Accommodation expense claims

You can deduct your accommodation costs (as well as meal and incidental expenses), if all of the following apply. You:

  • declare any travel allowance you receive as income on your tax return
  • are required as part of performing your work duties to travel away from home
  • are only working away from home for relatively short periods of time (you aren’t living away from home)
  • did not incur the expenses because of a choice you made to maintain your residence in a different location to your place of employment
  • have a permanent home at a location away from the work location that you are travelling to
  • pay for the accommodation yourself and aren’t reimbursed for the costs you incur.

Keeping records for accommodation

To claim a deduction, you generally need to keep written evidence to substantiate your costs.

Substantiation isn’t required if:

  • you have received a travel allowance for travel within Australia
  • the deduction you claim for accommodation (and meals and incidental expenses, if applicable) is equal to or less than the amount we consider reasonable.

The amounts we consider reasonable are published each year.

Even where you don’t need to substantiate your costs, we may still ask you to show all of the following:

  • you paid the expense yourself
  • the cost is deductible – you met the conditions required to deduct the expense
  • you received a travel allowance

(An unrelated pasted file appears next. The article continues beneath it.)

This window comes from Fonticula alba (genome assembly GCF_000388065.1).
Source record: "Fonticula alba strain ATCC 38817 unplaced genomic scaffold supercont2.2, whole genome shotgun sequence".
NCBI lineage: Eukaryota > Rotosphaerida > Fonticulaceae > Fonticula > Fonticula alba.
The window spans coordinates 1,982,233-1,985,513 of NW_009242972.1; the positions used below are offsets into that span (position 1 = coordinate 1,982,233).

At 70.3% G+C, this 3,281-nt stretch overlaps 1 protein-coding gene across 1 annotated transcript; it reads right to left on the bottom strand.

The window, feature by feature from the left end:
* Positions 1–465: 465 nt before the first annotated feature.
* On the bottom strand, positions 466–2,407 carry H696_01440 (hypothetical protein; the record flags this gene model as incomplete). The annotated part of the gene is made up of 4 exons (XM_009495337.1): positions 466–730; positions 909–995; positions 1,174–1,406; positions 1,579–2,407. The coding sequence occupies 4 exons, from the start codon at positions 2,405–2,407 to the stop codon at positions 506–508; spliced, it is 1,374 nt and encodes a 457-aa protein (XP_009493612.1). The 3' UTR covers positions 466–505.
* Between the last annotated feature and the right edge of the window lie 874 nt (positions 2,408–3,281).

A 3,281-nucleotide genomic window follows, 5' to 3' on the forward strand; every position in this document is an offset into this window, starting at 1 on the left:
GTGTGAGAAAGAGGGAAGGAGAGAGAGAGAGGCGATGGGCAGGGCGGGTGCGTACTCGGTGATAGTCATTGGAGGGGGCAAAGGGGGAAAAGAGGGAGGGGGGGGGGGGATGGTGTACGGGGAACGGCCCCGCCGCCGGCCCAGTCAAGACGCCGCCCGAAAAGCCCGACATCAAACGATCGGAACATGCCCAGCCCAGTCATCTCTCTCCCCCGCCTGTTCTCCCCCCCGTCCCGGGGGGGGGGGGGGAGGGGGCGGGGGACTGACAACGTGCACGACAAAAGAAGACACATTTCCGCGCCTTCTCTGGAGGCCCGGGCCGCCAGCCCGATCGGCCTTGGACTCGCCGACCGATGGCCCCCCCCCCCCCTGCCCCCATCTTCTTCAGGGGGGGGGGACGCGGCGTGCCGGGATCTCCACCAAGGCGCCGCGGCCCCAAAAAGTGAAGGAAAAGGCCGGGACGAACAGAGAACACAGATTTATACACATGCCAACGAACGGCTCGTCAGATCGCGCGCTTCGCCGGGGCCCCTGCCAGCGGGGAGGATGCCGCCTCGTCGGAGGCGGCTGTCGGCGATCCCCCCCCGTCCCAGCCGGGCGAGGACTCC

• you stayed in short-term commercial accommodation.

See also: TD 2019/11 Income tax: what are the reasonable travel and overtime meal allowance expense amounts for the 2019–20 income year?

Claiming expenses for accommodation you purchase or rent

Most people required to travel away from home temporarily to perform their work duties stay in short-term commercial accommodation. For example a hotel, motel or serviced apartment. However, a person may decide to stay in rented accommodation or in accommodation they have purchased.

The costs of financing, holding and maintaining accommodation you

purchase or rent to stay in when you travel to perform your work duties may be deductible as work-related travel expenses.

You must declare any travel allowance you receive as income in your tax return if you want to claim a deduction for your accommodation costs (as well as meal and incidental expenses).

Types of costs

Costs you can claim:

  • rent
  • interest on loans used to purchase the accommodation
  • rates
  • taxes
  • insurance
  • general maintenance of the accommodation
  • the decline in value of certain assets, such as furniture and household equipment.

 

Contact us

To contact our tax consultant to claim your deductions and advice at click on

Book Your Appointment

https://taxbook.com.au/

Ph 13 75 77 75

Disclaimer

This reading material was extracted from Australian Tax Office (ATO) website on 24 June 2020. This post and the information therein is for general information only and does not constitute legal, financial or taxation advice from PTB. Other requirements under tax law may apply and may change. If you wish to act on any of the material in this video, you should contact PTB for professional advice that takes into account your own specific circumstances.